• Audrey Walter

Primal Fear: Hard Carry by Edward Norton

Updated: Jul 16, 2020

A More Accurate Portrayal of DID


Primal Fear is a 1996 movie directed by Gregory Hoblit. It most notably stars Richard Gere, Edward Norton, and Frances McDormand. This movie caught my attention while scrolling through my Instagram feed. It was a screenshot of Edward Norton as Aaron Stampler, an altar boy accused of killing a well-liked bishop.


My first thought was that I’ve never seen Edward Norton look so young. My second thought was that I had never even heard of the movie before, despite many comments hailing it as a great movie. I figured it was because the movie touches on the Catholic church’s problem with sexual abuse. I consider Edward Norton to be a great actor and very underrated, so I thought I’d give the movie a shot.


Upon researching the film, I noticed it was actually Norton’s acting debut. This intrigued me even more. I wanted to see how well he could act at such an early stage in his career.


And wow, can he act.

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Spoilers Ahead!


In this movie, we follow Martin Vail (Richard Gere), a defense attorney who decides to take on a case that’s gaining traction in the media. This case involves the murder of Bishop Rushman, who is a large figure in the community. Following the murder, a group of policemen on the scene chase after a young boy named Aaron Stampler (Edward Norton), covered in the bishop’s blood. It seems obvious who the killer is, but we all know that with more than an hour and thirty minutes left that there’s much more to the story at hand.


Martin Vail decides to take on the case pro bono, to Aaron’s shock. Martin is only interested in gaining notoriety for such a big case, yet begins to have a soft spot for Aaron. Aaron is meek and seemingly harmless. He has a stutter as well, which to me makes him even more defenseless. He was an altar boy for the bishop, so automatically I assumed there was some sexual abuse going on. Well, I was correct, but I’ll get to that later.


This film has one thing that makes it more interesting than the average crime movie: multiple personality disorder. Nowadays, experts call it dissociative identity disorder, or DID. In order for these crime movies to be a hit, they have to have some special elements to them.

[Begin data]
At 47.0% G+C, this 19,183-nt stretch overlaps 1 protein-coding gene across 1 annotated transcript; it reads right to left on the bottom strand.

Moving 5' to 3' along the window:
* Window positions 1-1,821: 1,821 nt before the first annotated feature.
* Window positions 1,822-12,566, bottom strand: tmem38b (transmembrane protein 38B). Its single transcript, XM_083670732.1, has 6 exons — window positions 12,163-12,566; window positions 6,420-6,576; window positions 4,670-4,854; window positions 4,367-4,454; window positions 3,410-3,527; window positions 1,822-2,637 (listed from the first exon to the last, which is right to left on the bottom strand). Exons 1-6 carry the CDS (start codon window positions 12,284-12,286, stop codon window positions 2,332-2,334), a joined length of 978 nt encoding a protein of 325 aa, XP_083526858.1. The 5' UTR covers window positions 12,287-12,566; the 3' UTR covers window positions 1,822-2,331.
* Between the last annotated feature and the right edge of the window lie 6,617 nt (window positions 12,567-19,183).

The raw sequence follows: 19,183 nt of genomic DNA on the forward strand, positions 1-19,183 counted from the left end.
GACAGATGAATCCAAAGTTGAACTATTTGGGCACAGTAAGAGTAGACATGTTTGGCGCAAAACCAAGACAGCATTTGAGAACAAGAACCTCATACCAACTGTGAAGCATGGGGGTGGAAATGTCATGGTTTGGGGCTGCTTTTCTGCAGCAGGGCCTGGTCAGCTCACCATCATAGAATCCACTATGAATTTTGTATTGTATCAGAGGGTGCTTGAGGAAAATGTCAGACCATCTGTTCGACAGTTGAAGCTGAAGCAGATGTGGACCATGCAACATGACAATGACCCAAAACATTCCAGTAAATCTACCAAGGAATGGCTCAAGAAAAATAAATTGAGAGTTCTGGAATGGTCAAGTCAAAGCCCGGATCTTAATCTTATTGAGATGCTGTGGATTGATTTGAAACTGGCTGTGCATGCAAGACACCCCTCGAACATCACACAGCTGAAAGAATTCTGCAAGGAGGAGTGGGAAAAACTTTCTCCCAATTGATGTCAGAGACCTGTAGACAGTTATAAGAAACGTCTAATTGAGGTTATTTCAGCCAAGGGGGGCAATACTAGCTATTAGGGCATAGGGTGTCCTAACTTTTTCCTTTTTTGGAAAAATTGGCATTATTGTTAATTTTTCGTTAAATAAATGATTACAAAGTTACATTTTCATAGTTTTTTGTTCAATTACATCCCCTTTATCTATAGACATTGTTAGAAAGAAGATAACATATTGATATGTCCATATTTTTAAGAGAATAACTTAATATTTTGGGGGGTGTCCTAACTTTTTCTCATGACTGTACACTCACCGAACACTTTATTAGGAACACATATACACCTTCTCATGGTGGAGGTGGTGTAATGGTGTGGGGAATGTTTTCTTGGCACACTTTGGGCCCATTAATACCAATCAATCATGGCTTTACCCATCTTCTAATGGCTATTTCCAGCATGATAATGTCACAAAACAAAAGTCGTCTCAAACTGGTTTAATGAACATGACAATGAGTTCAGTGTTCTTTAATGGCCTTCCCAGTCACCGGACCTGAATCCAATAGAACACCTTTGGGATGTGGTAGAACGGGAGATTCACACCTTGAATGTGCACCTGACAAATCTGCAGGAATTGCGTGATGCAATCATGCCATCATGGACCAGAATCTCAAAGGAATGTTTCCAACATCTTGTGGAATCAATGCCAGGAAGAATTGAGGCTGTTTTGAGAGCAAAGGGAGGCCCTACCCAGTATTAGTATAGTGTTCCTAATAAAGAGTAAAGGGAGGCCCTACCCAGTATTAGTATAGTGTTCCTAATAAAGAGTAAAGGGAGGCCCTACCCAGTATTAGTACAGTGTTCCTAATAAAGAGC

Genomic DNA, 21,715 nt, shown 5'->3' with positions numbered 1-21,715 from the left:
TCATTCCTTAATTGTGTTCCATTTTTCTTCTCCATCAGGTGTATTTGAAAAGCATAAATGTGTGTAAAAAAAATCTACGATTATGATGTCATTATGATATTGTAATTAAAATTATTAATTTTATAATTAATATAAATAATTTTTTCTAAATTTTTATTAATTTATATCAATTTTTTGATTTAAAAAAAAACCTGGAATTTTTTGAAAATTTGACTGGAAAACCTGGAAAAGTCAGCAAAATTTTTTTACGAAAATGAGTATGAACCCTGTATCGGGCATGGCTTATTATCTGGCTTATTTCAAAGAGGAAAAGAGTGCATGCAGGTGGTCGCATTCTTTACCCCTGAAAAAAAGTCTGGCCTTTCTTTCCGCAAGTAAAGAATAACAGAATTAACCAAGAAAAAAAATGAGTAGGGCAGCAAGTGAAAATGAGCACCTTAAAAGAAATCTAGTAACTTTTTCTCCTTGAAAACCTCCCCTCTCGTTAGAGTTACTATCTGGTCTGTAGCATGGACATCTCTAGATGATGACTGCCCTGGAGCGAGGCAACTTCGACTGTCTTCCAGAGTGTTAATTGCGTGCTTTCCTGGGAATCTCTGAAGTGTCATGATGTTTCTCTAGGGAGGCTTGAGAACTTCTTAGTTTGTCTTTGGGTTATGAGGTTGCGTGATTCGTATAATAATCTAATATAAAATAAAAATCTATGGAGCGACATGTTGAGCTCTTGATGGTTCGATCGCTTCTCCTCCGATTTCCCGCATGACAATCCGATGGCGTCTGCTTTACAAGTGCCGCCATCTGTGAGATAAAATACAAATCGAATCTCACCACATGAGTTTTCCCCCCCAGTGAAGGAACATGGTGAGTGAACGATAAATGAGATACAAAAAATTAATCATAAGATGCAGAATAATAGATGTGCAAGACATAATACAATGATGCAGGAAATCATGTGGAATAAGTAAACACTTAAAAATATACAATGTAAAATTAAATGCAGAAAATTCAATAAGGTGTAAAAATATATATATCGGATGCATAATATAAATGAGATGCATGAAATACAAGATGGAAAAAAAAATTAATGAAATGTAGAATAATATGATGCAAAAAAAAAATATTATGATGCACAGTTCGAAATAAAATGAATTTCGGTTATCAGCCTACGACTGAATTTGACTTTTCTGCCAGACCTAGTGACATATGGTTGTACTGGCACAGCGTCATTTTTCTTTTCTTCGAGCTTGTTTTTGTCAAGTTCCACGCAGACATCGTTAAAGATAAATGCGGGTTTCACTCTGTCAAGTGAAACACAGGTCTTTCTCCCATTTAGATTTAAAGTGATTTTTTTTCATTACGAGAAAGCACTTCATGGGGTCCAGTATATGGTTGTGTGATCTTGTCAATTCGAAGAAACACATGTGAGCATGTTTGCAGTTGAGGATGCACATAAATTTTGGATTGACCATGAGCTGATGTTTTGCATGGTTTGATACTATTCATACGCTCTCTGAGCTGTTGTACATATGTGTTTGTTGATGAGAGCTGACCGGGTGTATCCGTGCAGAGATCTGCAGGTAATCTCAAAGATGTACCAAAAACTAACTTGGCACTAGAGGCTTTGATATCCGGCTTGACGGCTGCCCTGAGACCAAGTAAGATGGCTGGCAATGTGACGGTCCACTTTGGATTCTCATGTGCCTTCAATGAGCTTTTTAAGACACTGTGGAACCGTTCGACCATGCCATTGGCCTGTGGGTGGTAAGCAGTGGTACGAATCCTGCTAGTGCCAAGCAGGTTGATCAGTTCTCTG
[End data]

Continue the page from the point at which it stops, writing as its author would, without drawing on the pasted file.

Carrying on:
Edward Norton stole the show because of this. Aaron Stampler has such a shy personality and way of speaking that Norton conveyed wonderfully. But Aaron was not the only role he played.


Martin Vail coaching Aaron Stampler before court.

Because of his disorder, he developed a second personality named Roy, the complete opposite of Aaron. Roy is mean, violent, and reactionary. Frances McDormand plays Dr. Molly Arrington, who is Aaron’s doctor throughout the movie. She comes to the conclusion that Aaron developed DID because of his abusive father, who Roy was modeled after.


This kind of made me think of the movie Split (2017) in which the main antagonist struggles with several personalities. If I compare the two, I’d say Primal Fear has a more accurate portrayal of DID.


Aaron Stampler switches to Roy because of certain triggers and experiences headaches when he switches. This is the norm for people who have this disorder, rather than switching personalities on command like in Split. It’s less exciting, sure, but I prefer the accuracy. Edward Norton did a great job of differentiating Aaron and Roy with his voice, facial expressions, and actions. It’s quite amazing what actors can do! His performance blew Richard Gere’s acting out of the water.


Although Richard Gere is a seasoned actor, I didn’t find anything that special about him in this movie. He played the role given to him, so I’ll give him props for that. Martin Vail just didn’t have much depth compared to Aaron Stampler. I can’t fault him for material he didn’t write.